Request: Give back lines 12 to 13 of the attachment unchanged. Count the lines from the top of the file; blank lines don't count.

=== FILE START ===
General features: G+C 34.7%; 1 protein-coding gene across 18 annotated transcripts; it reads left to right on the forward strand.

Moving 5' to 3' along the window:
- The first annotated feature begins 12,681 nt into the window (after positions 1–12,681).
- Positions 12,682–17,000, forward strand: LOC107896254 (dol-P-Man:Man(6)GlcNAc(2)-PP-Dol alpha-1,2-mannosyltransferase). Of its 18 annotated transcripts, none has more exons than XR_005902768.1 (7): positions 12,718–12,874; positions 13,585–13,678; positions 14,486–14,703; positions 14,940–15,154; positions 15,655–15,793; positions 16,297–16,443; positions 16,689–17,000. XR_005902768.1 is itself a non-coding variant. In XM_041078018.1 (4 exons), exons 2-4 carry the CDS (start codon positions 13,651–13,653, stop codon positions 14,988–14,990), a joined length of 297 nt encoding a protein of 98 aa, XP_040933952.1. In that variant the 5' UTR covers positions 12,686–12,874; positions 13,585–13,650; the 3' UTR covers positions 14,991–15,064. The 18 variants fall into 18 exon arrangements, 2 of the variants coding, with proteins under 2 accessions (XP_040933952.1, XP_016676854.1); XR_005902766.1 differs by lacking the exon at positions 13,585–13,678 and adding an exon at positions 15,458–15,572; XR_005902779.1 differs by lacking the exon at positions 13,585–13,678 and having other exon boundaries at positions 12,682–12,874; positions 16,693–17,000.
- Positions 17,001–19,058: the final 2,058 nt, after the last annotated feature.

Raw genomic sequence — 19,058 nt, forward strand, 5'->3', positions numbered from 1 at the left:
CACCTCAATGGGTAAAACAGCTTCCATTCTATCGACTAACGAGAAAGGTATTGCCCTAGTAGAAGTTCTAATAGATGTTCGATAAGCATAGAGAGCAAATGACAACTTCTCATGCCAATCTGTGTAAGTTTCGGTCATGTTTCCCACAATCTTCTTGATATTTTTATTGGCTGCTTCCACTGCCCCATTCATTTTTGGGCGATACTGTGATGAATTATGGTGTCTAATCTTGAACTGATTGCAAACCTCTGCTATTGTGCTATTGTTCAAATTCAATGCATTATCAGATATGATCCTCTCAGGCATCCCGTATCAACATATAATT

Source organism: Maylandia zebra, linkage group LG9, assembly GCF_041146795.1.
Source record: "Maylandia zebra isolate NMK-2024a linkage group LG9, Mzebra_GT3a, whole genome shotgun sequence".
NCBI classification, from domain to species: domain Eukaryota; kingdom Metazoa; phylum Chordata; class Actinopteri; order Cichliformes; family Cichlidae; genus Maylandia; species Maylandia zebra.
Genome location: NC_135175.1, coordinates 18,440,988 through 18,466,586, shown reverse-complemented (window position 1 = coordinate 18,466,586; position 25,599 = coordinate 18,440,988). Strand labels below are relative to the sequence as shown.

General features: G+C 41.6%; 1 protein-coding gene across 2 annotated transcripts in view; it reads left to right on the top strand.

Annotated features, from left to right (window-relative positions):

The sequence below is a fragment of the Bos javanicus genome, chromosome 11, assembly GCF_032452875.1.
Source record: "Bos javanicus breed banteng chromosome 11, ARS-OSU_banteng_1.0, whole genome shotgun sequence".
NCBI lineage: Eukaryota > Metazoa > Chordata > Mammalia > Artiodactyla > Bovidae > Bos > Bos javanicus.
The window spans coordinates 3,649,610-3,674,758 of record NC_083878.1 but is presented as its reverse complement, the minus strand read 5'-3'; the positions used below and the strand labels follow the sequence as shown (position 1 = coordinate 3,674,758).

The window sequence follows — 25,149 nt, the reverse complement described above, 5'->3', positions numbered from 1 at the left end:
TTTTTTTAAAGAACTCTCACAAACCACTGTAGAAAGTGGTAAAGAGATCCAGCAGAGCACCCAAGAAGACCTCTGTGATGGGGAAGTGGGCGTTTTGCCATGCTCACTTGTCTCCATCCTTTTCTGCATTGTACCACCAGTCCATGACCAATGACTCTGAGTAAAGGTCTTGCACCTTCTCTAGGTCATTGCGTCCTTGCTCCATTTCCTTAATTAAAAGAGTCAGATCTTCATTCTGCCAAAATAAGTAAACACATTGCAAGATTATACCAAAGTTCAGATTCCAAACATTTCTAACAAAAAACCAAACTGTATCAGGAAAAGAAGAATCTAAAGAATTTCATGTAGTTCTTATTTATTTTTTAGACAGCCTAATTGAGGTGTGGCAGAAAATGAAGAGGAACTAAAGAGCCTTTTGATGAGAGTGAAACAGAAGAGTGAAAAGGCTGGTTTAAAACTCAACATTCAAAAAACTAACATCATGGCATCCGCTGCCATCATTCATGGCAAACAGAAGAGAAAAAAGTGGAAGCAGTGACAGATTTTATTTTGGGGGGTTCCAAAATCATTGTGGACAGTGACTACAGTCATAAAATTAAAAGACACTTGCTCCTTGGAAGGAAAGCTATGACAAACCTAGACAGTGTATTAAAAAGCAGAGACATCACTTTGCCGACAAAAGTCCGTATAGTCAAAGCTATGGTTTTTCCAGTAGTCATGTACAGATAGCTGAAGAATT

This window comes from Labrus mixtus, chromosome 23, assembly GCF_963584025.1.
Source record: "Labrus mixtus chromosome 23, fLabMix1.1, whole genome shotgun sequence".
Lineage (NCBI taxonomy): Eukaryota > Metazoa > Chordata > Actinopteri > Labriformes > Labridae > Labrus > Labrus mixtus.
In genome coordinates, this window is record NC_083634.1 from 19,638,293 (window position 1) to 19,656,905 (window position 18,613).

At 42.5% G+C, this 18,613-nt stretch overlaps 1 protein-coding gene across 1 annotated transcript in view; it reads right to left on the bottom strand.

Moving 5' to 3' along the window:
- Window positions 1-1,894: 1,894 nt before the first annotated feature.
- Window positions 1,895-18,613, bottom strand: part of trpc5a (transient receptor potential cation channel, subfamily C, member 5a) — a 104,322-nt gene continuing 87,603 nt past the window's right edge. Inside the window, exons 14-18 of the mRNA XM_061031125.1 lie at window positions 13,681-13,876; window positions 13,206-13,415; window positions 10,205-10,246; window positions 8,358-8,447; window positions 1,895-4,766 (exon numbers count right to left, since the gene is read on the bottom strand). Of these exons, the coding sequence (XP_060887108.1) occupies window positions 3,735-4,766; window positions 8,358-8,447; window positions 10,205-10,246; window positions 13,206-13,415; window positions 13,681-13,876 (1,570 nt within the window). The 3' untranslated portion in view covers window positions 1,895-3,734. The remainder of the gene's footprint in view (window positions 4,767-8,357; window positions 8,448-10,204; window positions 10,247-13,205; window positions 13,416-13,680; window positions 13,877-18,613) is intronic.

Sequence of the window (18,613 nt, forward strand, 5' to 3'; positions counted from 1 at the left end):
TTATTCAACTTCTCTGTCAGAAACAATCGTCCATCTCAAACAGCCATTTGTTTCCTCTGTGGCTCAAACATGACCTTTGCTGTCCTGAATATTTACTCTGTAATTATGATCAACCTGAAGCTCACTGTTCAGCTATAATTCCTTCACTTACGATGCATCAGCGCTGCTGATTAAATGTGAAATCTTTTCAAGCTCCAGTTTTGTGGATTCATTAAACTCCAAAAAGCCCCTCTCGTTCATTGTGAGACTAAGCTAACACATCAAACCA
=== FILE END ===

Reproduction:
General features: G+C 41.6%; 1 protein-coding gene across 2 annotated transcripts in view; it reads left to right on the top strand.

Annotated features, from left to right (window-relative positions):